Film Review: The Debt

2011– 113mn – 15

Directed by John Madden. Starring Jessica Chastain, Sam Worthington, Martin Csokas, Helen Mirren, Tom Wilkinson, Ciarian Hinds. Review by Walter Nichols.

The Debt is a solid, competent thriller from director John Madden (Shakespeare In Love) and writers Matthew Vaugn and Jane Goldman (Kick-Ass, Stardust). It tells the story of Rachel Singer (Jessica Chastain), a Mossad agent who goes on a mission to capture a notorious Nazi criminal during the Cold War, only for him to die on the streets of East Berlin as the mission goes wrong. Now, 30 years later, a man surfaces claiming to be the dead Nazi, and an older Rachel (Helen Mirren) must go back to Eastern Europe with her two fellow agents (Sam Worthington/Tom Wilkinson, and Martin Csokas/Ciaran Hinds) as, in flashbacks, the three relive the trauma of the past.

There’s nothing wrong with The Debt, but it’s unlikely to stick in your memory very long either. Well-crafted, intelligent, and edge-of-your seat in an old-fashioned, pure storytelling kind of way, the film is also too much of a riff on Steven Spielberg’s superior Munich, and in many ways treads ground so familiar that it can’t help but be somewhat predictable. The acting, from the three leads as well as their older counterparts (and including Jesper Christensen, who plays the baddie Surgeon of Birkenau with chilling, Hannibal Lecter intensity), is top-notch throughout, and makes the most of the moral and emotional quandaries faced by their characters.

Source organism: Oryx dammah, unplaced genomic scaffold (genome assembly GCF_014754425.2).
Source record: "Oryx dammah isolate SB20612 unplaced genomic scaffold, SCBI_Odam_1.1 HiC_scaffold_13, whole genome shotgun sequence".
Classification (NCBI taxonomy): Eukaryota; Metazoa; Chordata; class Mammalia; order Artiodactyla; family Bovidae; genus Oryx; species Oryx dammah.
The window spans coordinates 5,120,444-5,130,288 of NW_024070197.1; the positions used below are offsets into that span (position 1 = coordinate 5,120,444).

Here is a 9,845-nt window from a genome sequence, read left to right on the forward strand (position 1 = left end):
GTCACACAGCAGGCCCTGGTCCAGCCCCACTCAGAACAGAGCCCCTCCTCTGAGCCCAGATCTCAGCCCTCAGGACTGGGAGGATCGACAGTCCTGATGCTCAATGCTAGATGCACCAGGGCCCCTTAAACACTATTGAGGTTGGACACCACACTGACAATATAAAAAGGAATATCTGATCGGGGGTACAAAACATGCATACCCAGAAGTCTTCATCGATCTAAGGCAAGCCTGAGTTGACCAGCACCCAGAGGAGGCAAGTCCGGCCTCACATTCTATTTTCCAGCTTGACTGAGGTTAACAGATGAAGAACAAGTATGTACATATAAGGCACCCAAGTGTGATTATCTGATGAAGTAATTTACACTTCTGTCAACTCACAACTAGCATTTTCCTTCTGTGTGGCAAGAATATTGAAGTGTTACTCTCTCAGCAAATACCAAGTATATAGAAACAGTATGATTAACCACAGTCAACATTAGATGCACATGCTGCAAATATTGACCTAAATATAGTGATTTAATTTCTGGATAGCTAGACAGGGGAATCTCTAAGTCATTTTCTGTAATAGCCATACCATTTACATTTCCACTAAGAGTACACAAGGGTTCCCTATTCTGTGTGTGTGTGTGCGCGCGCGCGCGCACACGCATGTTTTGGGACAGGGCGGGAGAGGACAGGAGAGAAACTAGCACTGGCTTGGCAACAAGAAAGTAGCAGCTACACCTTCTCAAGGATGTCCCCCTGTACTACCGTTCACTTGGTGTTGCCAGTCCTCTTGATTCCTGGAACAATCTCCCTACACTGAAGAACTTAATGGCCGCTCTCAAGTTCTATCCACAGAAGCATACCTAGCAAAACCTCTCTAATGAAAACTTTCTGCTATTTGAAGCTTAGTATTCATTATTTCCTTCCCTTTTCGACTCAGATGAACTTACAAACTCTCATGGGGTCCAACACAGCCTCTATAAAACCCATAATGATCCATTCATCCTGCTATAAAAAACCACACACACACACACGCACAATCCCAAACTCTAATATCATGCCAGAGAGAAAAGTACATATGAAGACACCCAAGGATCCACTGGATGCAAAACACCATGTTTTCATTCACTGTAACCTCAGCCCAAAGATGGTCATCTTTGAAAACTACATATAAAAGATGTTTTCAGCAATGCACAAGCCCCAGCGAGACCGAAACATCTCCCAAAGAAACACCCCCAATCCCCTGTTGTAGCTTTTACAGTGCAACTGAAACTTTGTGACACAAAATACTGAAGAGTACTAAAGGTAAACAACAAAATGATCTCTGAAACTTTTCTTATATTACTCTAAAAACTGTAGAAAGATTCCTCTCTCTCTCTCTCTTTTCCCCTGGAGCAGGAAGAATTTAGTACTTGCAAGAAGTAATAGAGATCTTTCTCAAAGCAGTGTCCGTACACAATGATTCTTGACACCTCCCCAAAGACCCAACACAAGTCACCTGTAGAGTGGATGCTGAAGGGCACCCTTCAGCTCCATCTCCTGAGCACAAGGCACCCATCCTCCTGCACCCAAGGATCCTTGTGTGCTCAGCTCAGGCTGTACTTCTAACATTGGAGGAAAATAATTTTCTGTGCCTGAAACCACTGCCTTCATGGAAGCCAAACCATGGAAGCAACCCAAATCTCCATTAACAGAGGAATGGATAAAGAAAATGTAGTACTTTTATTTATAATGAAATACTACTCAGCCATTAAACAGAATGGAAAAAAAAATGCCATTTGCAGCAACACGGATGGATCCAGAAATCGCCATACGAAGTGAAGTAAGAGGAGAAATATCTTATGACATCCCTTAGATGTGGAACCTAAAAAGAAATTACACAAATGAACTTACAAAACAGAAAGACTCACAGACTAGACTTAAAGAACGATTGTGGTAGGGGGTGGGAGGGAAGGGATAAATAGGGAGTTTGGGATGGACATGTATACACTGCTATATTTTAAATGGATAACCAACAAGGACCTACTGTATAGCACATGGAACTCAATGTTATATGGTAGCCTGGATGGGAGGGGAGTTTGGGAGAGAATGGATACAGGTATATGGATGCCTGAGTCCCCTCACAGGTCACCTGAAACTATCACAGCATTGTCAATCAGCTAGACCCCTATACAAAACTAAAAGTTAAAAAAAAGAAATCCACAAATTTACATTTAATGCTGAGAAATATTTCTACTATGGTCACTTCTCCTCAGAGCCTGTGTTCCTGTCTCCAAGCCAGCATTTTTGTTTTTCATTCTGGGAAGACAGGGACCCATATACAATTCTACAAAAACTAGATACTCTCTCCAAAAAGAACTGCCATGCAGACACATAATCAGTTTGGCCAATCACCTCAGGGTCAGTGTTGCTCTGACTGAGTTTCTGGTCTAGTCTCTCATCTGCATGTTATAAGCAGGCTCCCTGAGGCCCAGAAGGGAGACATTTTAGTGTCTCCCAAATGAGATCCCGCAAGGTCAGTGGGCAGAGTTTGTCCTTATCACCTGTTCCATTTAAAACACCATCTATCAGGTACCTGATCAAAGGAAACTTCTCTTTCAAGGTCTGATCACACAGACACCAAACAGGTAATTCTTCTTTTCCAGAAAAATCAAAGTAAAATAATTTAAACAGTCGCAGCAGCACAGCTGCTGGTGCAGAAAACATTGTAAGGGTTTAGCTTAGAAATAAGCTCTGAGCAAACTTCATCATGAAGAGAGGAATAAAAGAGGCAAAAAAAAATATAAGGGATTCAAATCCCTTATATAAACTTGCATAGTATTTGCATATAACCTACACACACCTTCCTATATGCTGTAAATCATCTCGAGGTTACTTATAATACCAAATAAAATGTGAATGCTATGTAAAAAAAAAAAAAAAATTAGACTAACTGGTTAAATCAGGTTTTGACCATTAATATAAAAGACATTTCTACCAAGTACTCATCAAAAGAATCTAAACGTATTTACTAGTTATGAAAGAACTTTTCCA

Madden’s movie might be a straight potboiler, but it has substance and entertainment galore where too many bigger, more expensive films (see this week’s other release for a perfect example) lack either.

Star rating: 3 out of 5 stars